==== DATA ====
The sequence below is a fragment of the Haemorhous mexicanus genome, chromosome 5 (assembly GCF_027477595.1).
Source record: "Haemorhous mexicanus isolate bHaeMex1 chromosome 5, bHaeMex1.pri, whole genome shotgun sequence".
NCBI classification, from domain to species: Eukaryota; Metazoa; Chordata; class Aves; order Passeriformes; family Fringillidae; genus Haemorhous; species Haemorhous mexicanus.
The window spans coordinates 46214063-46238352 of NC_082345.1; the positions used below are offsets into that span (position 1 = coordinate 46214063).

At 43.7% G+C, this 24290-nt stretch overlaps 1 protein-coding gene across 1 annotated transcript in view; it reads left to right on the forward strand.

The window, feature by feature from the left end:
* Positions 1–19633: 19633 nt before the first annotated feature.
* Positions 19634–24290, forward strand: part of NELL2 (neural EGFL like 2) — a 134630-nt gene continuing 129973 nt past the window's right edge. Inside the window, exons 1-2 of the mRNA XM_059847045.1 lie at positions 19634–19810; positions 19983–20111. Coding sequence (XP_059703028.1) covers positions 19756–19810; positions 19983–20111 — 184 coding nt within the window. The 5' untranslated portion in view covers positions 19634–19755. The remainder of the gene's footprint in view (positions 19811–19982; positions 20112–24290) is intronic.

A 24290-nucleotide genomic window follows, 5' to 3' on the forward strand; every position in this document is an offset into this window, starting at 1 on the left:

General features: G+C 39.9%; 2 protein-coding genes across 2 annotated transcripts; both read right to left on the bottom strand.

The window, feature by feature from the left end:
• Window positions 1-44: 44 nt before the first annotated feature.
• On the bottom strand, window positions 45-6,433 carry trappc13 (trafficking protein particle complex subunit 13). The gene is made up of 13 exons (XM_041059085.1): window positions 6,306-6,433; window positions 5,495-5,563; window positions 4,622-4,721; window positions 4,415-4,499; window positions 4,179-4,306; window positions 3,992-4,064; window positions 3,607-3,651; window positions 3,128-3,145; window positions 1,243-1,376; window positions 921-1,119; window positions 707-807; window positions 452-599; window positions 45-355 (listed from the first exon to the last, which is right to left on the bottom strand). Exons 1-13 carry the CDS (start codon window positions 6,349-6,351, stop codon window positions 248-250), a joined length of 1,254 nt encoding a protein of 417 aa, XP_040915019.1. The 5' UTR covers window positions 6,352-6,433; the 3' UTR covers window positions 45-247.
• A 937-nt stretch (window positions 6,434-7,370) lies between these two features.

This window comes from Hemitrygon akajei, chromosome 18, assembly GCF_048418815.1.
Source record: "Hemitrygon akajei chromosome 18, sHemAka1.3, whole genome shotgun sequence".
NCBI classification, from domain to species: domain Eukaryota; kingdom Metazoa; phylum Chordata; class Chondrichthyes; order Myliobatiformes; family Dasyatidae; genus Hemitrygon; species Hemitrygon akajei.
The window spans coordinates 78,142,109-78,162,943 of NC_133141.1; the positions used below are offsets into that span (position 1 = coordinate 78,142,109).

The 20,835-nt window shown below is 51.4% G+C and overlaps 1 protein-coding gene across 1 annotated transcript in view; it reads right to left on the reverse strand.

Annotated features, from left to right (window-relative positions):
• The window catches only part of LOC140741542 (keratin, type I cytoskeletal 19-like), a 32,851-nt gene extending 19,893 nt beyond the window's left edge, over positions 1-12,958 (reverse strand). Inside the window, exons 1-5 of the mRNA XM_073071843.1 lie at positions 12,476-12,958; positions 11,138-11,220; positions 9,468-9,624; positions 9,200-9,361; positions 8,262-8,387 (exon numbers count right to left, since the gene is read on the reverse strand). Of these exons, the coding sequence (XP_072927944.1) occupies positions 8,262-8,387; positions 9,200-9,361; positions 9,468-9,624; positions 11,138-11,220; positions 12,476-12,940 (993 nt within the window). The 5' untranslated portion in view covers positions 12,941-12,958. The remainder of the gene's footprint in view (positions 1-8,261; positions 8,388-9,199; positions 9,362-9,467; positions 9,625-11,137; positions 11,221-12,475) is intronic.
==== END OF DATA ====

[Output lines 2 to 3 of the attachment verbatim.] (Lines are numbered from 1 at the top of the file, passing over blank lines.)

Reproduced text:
Source record: "Haemorhous mexicanus isolate bHaeMex1 chromosome 5, bHaeMex1.pri, whole genome shotgun sequence".
NCBI classification, from domain to species: Eukaryota; Metazoa; Chordata; class Aves; order Passeriformes; family Fringillidae; genus Haemorhous; species Haemorhous mexicanus.